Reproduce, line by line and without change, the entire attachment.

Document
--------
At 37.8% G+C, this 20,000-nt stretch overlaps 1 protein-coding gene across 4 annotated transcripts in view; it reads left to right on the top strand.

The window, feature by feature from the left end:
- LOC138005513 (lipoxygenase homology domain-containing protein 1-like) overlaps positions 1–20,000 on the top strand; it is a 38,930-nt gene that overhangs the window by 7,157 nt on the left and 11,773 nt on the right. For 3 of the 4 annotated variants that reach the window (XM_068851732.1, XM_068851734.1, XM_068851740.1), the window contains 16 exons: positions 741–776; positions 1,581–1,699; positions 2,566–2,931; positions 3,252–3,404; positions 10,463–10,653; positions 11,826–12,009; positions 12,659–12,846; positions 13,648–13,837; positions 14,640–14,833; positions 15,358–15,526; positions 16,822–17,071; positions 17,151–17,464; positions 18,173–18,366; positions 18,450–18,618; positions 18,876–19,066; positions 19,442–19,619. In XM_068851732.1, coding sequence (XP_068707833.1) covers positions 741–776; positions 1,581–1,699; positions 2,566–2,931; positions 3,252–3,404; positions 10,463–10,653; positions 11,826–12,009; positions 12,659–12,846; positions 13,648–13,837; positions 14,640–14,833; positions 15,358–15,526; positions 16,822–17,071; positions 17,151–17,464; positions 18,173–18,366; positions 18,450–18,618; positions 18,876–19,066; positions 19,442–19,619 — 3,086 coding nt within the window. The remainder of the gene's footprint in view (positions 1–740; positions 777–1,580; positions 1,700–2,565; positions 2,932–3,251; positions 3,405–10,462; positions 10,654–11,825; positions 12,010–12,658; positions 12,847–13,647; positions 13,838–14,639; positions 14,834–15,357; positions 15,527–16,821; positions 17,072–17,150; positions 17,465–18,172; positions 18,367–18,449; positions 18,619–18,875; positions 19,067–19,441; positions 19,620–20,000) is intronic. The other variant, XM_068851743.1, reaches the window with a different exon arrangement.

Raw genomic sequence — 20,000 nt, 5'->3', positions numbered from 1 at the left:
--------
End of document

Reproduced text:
At 37.8% G+C, this 20,000-nt stretch overlaps 1 protein-coding gene across 4 annotated transcripts in view; it reads left to right on the top strand.

The window, feature by feature from the left end:
- LOC138005513 (lipoxygenase homology domain-containing protein 1-like) overlaps positions 1–20,000 on the top strand; it is a 38,930-nt gene that overhangs the window by 7,157 nt on the left and 11,773 nt on the right. For 3 of the 4 annotated variants that reach the window (XM_068851732.1, XM_068851734.1, XM_068851740.1), the window contains 16 exons: positions 741–776; positions 1,581–1,699; positions 2,566–2,931; positions 3,252–3,404; positions 10,463–10,653; positions 11,826–12,009; positions 12,659–12,846; positions 13,648–13,837; positions 14,640–14,833; positions 15,358–15,526; positions 16,822–17,071; positions 17,151–17,464; positions 18,173–18,366; positions 18,450–18,618; positions 18,876–19,066; positions 19,442–19,619. In XM_068851732.1, coding sequence (XP_068707833.1) covers positions 741–776; positions 1,581–1,699; positions 2,566–2,931; positions 3,252–3,404; positions 10,463–10,653; positions 11,826–12,009; positions 12,659–12,846; positions 13,648–13,837; positions 14,640–14,833; positions 15,358–15,526; positions 16,822–17,071; positions 17,151–17,464; positions 18,173–18,366; positions 18,450–18,618; positions 18,876–19,066; positions 19,442–19,619 — 3,086 coding nt within the window. The remainder of the gene's footprint in view (positions 1–740; positions 777–1,580; positions 1,700–2,565; positions 2,932–3,251; positions 3,405–10,462; positions 10,654–11,825; positions 12,010–12,658; positions 12,847–13,647; positions 13,838–14,639; positions 14,834–15,357; positions 15,527–16,821; positions 17,072–17,150; positions 17,465–18,172; positions 18,367–18,449; positions 18,619–18,875; positions 19,067–19,441; positions 19,620–20,000) is intronic. The other variant, XM_068851743.1, reaches the window with a different exon arrangement.

Raw genomic sequence — 20,000 nt, 5'->3', positions numbered from 1 at the left: